Challenges, Communication

Let it Go: Pebbles, Mountains, & Marriage

Last night as I sat and watched Nova, Selena was quietly nursing and reading a book about baby stuff. I looked over at her, reflecting about all she gives to our little family – sacrificing herself constantly for the welfare of our 8 month old daughter. I marveled at her unwavering support of me with deep appreciation.

“You’re an incredible wife and mother”, I expressed. “I see all you do, and I want you to know how much I appreciate it.”

Still reading, she looked up at me with her beautiful brown eyes and olive complexion and said, “Don’t play with your beard, it’s annoying.”

…..

“What?? Really??” I thought.

I’m pouring out my deeply felt appreciation for you, validating your hard work, and reinforcing your role as grand matriarch of our tiny family, and your first reaction is to tell me how annoying I am?!?

I was miffed. She continued reading. I scooted a few inches away from her on the couch and angled my body passively in the other direction.

Whatever…“, I dismissed her mentally.

As I write this it’s comical, but at the time I felt defeated and angry.

“Are you mad?” she asked.

“I give you a compliment and your response is to tell me how annoying I am?!?”, I was indignant.

She promptly recognized her discourtesy and recanted, “I’m sorry! I didn’t think about what I was saying…!

I heard her apology but I still felt pouty and upset. We were having a great evening together, and now it’s ALL ruined! At least that’s how I felt.

In my mind, however, I knew I had a choice: let it go, or hold on.

It took about 7 minutes, but I loosened my grip and did indeed “let it go”.

Let it Go

A happy marriage is the union of two good forgivers.

Click to share

As I write this I keep singing that song from Frozen in my head… “Let it go!! Let it go!!! Blah blah blah bla bla bla blaaahhh“, and so on. I assume you’ve heard it.

There is one lyric in that song that applies nicely:

And one thought crystallizes like an icy blast
I’m never going back,
The past is in the past!

Some things are worth holding onto, others are best left behind… I mean truly ditched in the past.

I share our experience to help bring it down to earth – into real life. Many times when we hear axioms like “forgive and forget” or “there are bigger fish to fry“, they’re just sort of out there. They’re great advice for sure, but to be used for something else, some other time.

Actually, the time and place to apply such advice is nearly every day in your marriage.

Pebbles in Your Shoe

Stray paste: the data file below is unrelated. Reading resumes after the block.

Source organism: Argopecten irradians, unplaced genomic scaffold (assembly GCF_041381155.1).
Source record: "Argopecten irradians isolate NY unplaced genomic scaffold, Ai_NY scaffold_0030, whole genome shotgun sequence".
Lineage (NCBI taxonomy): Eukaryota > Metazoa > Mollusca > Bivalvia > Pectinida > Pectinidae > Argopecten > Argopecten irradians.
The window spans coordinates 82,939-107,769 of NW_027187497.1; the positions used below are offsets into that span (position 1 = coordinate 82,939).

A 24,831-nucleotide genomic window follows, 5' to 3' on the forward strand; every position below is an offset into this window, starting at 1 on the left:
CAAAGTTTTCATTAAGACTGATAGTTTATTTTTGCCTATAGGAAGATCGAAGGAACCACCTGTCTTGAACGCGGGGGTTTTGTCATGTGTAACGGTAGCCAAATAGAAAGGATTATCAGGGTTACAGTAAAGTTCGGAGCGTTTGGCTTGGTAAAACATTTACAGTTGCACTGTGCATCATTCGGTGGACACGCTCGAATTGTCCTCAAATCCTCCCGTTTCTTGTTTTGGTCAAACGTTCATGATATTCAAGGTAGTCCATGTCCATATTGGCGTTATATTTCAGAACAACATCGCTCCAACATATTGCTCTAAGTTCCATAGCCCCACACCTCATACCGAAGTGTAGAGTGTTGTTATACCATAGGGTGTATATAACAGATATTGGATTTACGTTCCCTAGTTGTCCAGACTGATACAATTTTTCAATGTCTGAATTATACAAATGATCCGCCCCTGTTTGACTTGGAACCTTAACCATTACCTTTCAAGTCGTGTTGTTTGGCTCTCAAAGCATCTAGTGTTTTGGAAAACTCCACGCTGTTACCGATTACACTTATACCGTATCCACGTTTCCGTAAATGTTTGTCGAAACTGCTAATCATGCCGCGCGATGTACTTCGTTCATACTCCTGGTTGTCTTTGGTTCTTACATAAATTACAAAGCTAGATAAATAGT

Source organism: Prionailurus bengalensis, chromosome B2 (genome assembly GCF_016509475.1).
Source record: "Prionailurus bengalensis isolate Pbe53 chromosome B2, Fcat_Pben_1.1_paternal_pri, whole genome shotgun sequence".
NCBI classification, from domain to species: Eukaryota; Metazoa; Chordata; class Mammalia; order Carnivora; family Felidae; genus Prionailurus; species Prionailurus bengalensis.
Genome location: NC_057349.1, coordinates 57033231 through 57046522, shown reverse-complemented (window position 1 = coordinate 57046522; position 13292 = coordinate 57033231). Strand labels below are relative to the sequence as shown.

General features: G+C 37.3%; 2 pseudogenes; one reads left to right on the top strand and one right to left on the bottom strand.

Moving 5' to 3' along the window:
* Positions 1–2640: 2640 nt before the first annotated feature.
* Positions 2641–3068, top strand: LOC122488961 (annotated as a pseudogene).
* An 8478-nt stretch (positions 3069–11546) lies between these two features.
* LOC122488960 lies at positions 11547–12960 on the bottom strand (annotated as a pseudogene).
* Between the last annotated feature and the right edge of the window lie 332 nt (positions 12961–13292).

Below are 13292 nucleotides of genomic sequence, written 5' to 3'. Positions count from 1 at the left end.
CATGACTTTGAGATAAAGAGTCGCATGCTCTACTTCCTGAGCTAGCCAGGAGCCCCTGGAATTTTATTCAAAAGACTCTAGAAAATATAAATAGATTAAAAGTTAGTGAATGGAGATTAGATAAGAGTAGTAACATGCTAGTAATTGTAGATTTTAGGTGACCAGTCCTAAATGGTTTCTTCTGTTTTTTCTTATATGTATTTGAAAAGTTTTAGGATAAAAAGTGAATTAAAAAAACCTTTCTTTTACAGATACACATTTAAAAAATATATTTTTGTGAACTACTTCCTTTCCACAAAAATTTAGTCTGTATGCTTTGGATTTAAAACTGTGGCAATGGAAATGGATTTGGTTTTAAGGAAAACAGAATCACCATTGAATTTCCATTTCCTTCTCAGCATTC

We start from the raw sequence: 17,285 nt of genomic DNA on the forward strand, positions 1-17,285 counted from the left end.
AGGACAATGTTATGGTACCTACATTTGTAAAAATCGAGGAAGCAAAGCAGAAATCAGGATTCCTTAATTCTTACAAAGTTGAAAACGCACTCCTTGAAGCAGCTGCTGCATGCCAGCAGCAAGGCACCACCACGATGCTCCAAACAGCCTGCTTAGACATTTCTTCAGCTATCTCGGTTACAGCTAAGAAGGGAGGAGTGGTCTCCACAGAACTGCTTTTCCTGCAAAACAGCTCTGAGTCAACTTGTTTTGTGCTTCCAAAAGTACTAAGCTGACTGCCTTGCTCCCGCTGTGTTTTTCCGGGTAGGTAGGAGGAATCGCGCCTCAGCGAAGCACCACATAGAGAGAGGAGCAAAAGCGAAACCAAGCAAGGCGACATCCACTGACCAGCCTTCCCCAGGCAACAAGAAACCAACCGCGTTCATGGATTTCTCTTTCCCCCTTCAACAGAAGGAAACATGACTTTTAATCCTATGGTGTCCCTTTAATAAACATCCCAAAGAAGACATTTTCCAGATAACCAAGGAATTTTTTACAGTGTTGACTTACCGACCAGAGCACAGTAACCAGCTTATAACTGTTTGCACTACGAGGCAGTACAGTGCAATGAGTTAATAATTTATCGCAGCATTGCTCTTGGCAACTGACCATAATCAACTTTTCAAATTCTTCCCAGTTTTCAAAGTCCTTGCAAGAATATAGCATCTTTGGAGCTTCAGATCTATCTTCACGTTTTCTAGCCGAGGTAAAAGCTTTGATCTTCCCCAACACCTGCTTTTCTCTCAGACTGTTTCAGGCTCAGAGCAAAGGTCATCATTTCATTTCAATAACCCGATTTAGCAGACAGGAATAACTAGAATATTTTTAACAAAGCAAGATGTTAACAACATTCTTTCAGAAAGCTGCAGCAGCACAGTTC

In marriage, the little offenses creep in and steal your joy if you don’t learn to overlook them (Prov 19:11). Like small rocks in your shoe, they begin bruising your heal and causing greater pain if they’re not removed.

A happy marriage is good, but it's more about holiness than happiness.

Click to share

Your marriage is your ministry and you have a purpose beyond your immediate happiness. There are mountains to climb, and you must climb them side by side! How can you climb mountains together if you’re both agonizing about tiny pebbles in your shoes?

Empty your shoe, get rid of the pebbles, and get on with life.

Now, what Selena said did hurt me and my hurt was legitimate. I had the right to be mad – after all, I was going out of my way to say something nice and she trampled all over me (so I felt).

Her actions had that effect but that certainly wasn’t her intention. She was reading a book and thinking about other things. What I said probably didn’t register completely. Her intentions weren’t to hurt me or disregard what I had said.

But I wanted to stay mad.

“This is a BIG deep problem with appreciation in our marriage”, I thought.

No, it wasn’t.

I kept quiet until the sting wore off, then I decided to just let it go. Did I feel like it? Nope! But I had to see past her words and try to understand her intentions.

Actions vs Intentions

In marriage we tend to judge ourselves by our intentions, and our spouses by their actions. The opposite is much more productive.

We should seek to realize our spouse’s intentions – while being conscious of how our actions affect them. If both husband and wife take this approach, communication will be much healthier and small offenses won’t inhibit progress toward bigger, more important objectives.

When it comes to small frustrations and missteps, remember this: seek understanding first, you have bigger mountains to climb, and whenever necessary, let it go.

Questions:
What are some small offenses you’ve had to let go?
Are there pebbles in your shoe the need to be emptied out?

Please answer in the comments below.

You Might Also Like